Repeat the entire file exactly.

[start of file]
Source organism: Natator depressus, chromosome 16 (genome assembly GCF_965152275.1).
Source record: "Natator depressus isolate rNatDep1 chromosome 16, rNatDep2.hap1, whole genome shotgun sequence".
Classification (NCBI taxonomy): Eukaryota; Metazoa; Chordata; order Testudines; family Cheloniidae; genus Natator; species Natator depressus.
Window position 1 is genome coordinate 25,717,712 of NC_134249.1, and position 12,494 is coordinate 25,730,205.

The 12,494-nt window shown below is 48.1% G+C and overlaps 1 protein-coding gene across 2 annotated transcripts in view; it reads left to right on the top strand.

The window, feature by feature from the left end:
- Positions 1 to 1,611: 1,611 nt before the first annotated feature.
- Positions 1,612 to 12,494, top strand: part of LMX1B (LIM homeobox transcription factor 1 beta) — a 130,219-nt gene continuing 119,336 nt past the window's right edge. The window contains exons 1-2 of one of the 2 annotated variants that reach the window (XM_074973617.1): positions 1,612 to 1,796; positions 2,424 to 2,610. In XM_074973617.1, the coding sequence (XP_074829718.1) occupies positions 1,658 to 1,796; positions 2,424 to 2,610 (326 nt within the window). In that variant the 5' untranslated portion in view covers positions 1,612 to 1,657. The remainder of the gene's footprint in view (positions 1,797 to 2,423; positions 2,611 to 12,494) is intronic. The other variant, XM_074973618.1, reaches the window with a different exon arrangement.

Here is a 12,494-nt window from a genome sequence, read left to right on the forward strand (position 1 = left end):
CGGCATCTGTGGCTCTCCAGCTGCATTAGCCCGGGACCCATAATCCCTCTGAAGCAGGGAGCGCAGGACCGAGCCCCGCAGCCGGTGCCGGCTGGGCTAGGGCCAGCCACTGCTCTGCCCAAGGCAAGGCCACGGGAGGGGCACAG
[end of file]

Source organism: Natator depressus, chromosome 16 (genome assembly GCF_965152275.1).
Source record: "Natator depressus isolate rNatDep1 chromosome 16, rNatDep2.hap1, whole genome shotgun sequence".
Classification (NCBI taxonomy): Eukaryota; Metazoa; Chordata; order Testudines; family Cheloniidae; genus Natator; species Natator depressus.
Window position 1 is genome coordinate 25,717,712 of NC_134249.1, and position 12,494 is coordinate 25,730,205.

The 12,494-nt window shown below is 48.1% G+C and overlaps 1 protein-coding gene across 2 annotated transcripts in view; it reads left to right on the top strand.

The window, feature by feature from the left end:
- Positions 1 to 1,611: 1,611 nt before the first annotated feature.
- Positions 1,612 to 12,494, top strand: part of LMX1B (LIM homeobox transcription factor 1 beta) — a 130,219-nt gene continuing 119,336 nt past the window's right edge. The window contains exons 1-2 of one of the 2 annotated variants that reach the window (XM_074973617.1): positions 1,612 to 1,796; positions 2,424 to 2,610. In XM_074973617.1, the coding sequence (XP_074829718.1) occupies positions 1,658 to 1,796; positions 2,424 to 2,610 (326 nt within the window). In that variant the 5' untranslated portion in view covers positions 1,612 to 1,657. The remainder of the gene's footprint in view (positions 1,797 to 2,423; positions 2,611 to 12,494) is intronic. The other variant, XM_074973618.1, reaches the window with a different exon arrangement.

Here is a 12,494-nt window from a genome sequence, read left to right on the forward strand (position 1 = left end):
CGGCATCTGTGGCTCTCCAGCTGCATTAGCCCGGGACCCATAATCCCTCTGAAGCAGGGAGCGCAGGACCGAGCCCCGCAGCCGGTGCCGGCTGGGCTAGGGCCAGCCACTGCTCTGCCCAAGGCAAGGCCACGGGAGGGGCACAG